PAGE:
Archive for September, 2013

Give us Eyes to See and Ears to Hear

Post a Comment » Written on September 30th, 2013     
Filed under: Testimonies and Stories

Mimi Haddad (PhD) is president of Christians for Biblical Equality.
This article first appeared in the April 18, 2013 issue of Arise and is reposted here with permission of CBE International.  Arise is a newsletter of the CBE and can be found at


Hear this, you foolish and senseless people, who have eyes but do not see, who have ears but do not hear. —Jeremiah 5:21

Twenty-three years ago an economist from India, Amartya Sen, reported the largest human holocaust in all of history. His research showed that over 100 million females were missing! Though Sen was awarded the Nobel Peace Prize for his work, few were mobilized by the horror he had uncovered. Even the Pulitzer Prize-winning journalists Kristoff and WuDunn said that “when a prominent dissident was arrested in China, we would write a front-page article; when 100,000 girls were routinely kidnapped and trafficked into brothels, we didn’t even consider it news” (Kristoff and WuDunn, Half the Sky, xiv). How could the world be so disinterested in the sufferings of females? Continue Reading »

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1 Comment » Written on September 20th, 2013     
Filed under: Book & Commentary, Resources

unladylike 3I picked up this book while attending the CBE International Conference in Pittsburgh a few months ago.

Unladylike, Resisting the Injustice of Inequality in the Church written by Pam Hogeweide is a book that unapologetically advocates for a strong stance (as the subtitle states) against injustice in the church.  In this book she speaks of her own personal journey of trying to be the “good” woman follower of Christ that the church so readily urges and supports to the ultimate realization that the common teachings of a large body of the Christian church is unjust.  She shares about the many years and experiences of keeping silent, in the quest of “not stirring up trouble” despite the gnawing internal pain and incongruencies that was her increasing experience as she endeavored to follow the actual teachings and behaviors of Jesus.  The secular book Lean In by Sheryl Sandberg (reviewed in an earlier post on this blog) highlights the importance of coming to this place where women can lean in –  going toward the problems that exist, and even speaking out on them rather than simply accepting “what is.”  Pam clearly does this in her book, leaning in and speaking out about how women are often treated in the church. Continue Reading »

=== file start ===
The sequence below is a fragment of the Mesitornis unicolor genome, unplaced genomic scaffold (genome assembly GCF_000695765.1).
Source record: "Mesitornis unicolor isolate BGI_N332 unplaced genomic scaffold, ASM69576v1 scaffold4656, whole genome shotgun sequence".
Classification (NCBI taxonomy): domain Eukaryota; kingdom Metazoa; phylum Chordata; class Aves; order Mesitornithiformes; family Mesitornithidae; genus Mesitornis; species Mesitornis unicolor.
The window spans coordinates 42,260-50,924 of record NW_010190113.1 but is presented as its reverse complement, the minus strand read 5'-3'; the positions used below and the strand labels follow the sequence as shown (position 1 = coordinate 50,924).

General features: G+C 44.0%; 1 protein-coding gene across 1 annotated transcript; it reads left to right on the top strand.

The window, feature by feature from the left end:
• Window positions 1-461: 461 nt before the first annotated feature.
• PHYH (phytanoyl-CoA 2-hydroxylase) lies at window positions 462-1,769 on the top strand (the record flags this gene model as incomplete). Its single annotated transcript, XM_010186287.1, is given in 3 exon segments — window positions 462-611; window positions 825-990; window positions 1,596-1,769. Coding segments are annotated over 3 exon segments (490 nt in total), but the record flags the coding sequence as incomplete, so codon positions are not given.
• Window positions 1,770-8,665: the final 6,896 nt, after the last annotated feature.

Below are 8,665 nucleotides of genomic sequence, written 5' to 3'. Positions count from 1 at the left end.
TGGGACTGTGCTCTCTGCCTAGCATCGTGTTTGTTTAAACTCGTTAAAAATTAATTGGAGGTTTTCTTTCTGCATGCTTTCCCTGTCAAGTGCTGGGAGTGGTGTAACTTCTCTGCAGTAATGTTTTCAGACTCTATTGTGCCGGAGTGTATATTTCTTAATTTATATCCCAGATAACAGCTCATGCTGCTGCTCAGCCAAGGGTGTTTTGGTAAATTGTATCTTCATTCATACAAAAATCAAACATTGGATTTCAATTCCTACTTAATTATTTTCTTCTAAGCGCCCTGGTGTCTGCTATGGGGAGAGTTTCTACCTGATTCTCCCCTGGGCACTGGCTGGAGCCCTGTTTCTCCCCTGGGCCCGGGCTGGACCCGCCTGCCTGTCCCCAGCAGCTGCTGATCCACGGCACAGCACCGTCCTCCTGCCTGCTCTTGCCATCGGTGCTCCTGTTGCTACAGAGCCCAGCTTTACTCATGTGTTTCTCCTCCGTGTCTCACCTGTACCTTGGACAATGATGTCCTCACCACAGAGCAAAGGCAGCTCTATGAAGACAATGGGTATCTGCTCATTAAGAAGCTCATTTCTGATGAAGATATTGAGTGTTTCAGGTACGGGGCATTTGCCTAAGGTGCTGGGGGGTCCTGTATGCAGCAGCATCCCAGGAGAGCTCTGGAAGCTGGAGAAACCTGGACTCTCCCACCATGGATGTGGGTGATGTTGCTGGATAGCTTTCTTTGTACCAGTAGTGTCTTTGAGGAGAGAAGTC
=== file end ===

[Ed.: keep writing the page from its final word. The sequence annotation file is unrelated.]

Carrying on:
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Raising children and ministry….

1 Comment » Written on September 12th, 2013     
Filed under: Testimonies and Stories

This summer while caring for grandchildren, I reflected on the years of balancing ministry with raising our own children. I remembered the work done late at night just as I was doing this summer while waiting for teenagers to get home or younger ones to fall asleep. Balancing work and family (raising children, caring for parents, and now being present with grandchildren) has been the only path that I have known in fifty-one years of marriage, except for five years after the younger son’s birth. Initially, as a young parent I was teaching, completing graduate studies, and serving as a volunteer in local and conference ministry. My first paid ministry role began when our sons were ages 6 and 10. 

villageWe now enjoy watching our two sons live into a parenting partnership with their spouses — the type of partnership that we found essential. As Phil says, “each of us gave 70%.” I was blessed to have my husband along with grandparents, extended family, and close friends near. But, whether raising children with two parents or as a single parent, it does “take a village to raise a child!” Overall, we put boundaries on extras and committed discretionary time to being with the boys. Vacations as a family, simplified holiday celebrations, and dedicated evenings for watching TV together or playing games were “musts.” When I traveled or was absent due to evening or weekend meetings, we agreed that no attempt would be made to “catch up” or question decisions made while I was gone.

But, most importantly, I believe that having my husband, sons, and close friends value and respect my call was the crucial element. Although I was tempted at times to be a “supermom,” I lived with assurance from God and those close me that the concept was not part of the obedience equation when one is called to ministry. Rather, for me the equation was value + respect (husband + children + close friends) + call to ministry = lives transformed, both ours and others within my sphere of influence.

Evelyn M.R. Johnson

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2 comments Written on September 4th, 2013     
Filed under: Testimonies and Stories

Submitted by
Pastor Gricel Medina (OWS)
BGE Chairperson

brokenDuring a visit with a group of women I heard many stories of brokenness that drove me to my knees in prayer.

Stories of women who have undergone extreme sorrow and emotional pain in the workplace and personally. Women trying to do it all in a world that demands us to be all in all. Men who have been intentionally and unintentionally insensitive.

Proverbs 15: 13
A joyful heart makes a cheerful face,
But when the heart is sad, the spirit is broken.

That day was an awakening for me. It was a startling revelation to see visibly the brokenness still found in women trying to juggle family and work. Women who are gifted, talented, called and unique but so broken by the circumstances of life. Continue Reading »

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